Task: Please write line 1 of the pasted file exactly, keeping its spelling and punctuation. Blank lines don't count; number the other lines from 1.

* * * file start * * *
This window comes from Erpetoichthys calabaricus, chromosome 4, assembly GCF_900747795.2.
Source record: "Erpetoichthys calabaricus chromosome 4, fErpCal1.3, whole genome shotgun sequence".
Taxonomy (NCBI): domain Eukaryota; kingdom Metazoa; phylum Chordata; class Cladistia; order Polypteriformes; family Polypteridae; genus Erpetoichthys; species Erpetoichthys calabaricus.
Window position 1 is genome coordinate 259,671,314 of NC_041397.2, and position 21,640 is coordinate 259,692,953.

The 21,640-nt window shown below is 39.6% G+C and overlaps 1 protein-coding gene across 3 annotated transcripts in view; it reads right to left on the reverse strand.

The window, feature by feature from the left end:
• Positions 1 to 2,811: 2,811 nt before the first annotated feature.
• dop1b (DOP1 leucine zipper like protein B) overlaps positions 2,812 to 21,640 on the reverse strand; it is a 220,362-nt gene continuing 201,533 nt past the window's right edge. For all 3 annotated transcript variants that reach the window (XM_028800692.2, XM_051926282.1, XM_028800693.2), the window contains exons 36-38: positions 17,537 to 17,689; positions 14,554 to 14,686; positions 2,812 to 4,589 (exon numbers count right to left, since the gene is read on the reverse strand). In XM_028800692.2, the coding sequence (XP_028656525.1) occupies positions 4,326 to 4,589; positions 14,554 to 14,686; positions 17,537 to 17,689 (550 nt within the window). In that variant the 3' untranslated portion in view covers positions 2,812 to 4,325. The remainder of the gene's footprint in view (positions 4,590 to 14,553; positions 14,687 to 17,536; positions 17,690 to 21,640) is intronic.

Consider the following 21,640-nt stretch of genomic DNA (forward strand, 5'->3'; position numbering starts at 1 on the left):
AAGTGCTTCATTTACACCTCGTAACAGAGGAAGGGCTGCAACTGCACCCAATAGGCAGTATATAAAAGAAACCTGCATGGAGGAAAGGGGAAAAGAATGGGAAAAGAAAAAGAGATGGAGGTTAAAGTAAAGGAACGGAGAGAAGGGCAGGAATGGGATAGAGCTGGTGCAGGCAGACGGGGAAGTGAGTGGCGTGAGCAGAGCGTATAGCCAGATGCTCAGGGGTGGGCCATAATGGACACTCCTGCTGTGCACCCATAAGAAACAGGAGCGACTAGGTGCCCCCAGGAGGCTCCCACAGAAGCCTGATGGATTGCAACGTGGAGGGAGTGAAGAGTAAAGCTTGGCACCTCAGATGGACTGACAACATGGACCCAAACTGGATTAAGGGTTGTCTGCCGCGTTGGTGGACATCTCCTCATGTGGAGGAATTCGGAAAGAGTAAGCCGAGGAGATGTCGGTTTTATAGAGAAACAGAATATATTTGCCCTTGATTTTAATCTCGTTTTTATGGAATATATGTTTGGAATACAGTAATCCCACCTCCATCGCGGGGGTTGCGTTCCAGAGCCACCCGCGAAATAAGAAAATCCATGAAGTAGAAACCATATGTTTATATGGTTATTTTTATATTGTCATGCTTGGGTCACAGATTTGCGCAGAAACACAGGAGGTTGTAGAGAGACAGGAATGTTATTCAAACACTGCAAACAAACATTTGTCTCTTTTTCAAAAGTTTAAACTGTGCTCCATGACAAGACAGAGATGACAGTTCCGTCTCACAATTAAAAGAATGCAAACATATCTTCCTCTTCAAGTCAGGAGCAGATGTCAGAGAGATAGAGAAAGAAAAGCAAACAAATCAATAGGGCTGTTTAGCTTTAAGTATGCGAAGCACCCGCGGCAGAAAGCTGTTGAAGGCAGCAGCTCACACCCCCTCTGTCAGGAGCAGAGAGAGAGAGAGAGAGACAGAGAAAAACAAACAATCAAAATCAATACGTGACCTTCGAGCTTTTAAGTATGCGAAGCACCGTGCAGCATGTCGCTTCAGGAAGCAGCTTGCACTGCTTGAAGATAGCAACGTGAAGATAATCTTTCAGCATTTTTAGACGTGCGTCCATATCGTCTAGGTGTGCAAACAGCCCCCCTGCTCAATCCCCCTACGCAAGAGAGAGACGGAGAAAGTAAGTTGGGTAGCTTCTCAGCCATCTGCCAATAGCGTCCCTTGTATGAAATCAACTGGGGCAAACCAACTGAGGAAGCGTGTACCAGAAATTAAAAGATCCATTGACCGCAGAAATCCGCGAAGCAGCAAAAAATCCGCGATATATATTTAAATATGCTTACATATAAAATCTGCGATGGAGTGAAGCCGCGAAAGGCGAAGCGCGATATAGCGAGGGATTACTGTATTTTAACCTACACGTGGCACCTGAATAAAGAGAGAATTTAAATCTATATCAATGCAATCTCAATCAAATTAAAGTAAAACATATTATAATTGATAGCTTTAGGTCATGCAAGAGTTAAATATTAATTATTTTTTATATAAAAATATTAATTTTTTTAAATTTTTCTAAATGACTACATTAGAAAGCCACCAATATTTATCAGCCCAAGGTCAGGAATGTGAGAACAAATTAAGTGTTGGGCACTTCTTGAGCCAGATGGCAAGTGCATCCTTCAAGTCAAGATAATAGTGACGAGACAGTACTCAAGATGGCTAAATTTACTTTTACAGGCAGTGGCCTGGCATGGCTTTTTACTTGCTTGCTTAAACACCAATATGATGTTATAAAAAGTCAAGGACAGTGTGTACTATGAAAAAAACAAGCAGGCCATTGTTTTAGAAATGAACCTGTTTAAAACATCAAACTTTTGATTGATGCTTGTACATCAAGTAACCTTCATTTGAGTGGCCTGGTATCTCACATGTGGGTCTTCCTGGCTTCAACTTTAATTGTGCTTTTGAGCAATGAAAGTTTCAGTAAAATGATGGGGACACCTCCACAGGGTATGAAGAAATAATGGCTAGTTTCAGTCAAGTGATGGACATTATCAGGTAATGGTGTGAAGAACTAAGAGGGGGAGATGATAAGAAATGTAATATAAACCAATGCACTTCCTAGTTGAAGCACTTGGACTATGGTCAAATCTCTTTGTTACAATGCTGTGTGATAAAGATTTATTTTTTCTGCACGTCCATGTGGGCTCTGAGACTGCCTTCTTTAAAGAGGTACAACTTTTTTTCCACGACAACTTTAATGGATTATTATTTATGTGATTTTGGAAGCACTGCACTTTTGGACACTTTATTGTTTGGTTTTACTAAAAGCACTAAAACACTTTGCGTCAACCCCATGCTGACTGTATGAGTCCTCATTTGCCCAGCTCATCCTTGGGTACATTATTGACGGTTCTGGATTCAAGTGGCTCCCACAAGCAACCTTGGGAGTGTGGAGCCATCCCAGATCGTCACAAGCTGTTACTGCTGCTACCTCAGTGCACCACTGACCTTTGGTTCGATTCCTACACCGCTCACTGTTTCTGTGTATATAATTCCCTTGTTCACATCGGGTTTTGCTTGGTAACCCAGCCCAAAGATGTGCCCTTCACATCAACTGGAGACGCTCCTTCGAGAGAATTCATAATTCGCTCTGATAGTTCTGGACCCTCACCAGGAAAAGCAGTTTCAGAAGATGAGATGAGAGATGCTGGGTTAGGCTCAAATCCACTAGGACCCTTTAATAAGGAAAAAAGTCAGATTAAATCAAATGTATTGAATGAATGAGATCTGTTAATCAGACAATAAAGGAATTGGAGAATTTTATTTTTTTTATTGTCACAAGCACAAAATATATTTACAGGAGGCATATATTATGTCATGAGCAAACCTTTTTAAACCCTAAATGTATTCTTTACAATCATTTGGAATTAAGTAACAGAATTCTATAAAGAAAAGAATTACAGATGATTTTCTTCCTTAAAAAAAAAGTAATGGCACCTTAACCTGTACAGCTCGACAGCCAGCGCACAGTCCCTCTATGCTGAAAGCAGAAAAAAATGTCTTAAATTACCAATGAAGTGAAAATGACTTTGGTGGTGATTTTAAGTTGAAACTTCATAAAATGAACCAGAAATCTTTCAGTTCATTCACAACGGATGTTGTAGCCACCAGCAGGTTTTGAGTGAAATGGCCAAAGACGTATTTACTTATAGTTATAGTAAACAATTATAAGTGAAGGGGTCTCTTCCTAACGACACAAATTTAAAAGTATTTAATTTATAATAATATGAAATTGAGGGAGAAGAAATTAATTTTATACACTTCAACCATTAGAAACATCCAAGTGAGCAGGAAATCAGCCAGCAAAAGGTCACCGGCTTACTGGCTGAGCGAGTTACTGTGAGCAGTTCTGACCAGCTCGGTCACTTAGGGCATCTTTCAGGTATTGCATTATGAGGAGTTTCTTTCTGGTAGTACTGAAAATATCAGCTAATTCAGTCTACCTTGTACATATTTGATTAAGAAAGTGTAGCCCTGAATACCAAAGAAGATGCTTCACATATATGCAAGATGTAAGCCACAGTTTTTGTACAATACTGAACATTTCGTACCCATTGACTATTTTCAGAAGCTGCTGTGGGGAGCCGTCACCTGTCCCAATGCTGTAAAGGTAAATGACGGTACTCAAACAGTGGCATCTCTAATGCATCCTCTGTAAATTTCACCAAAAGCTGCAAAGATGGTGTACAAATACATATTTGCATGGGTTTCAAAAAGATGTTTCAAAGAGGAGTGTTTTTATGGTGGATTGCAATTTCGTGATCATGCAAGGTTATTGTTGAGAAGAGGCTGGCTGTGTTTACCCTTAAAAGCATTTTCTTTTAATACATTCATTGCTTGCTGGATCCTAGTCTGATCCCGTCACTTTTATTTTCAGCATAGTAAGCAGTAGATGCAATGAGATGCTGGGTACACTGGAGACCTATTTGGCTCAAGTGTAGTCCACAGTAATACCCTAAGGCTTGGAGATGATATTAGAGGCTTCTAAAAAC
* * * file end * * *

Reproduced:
This window comes from Erpetoichthys calabaricus, chromosome 4, assembly GCF_900747795.2.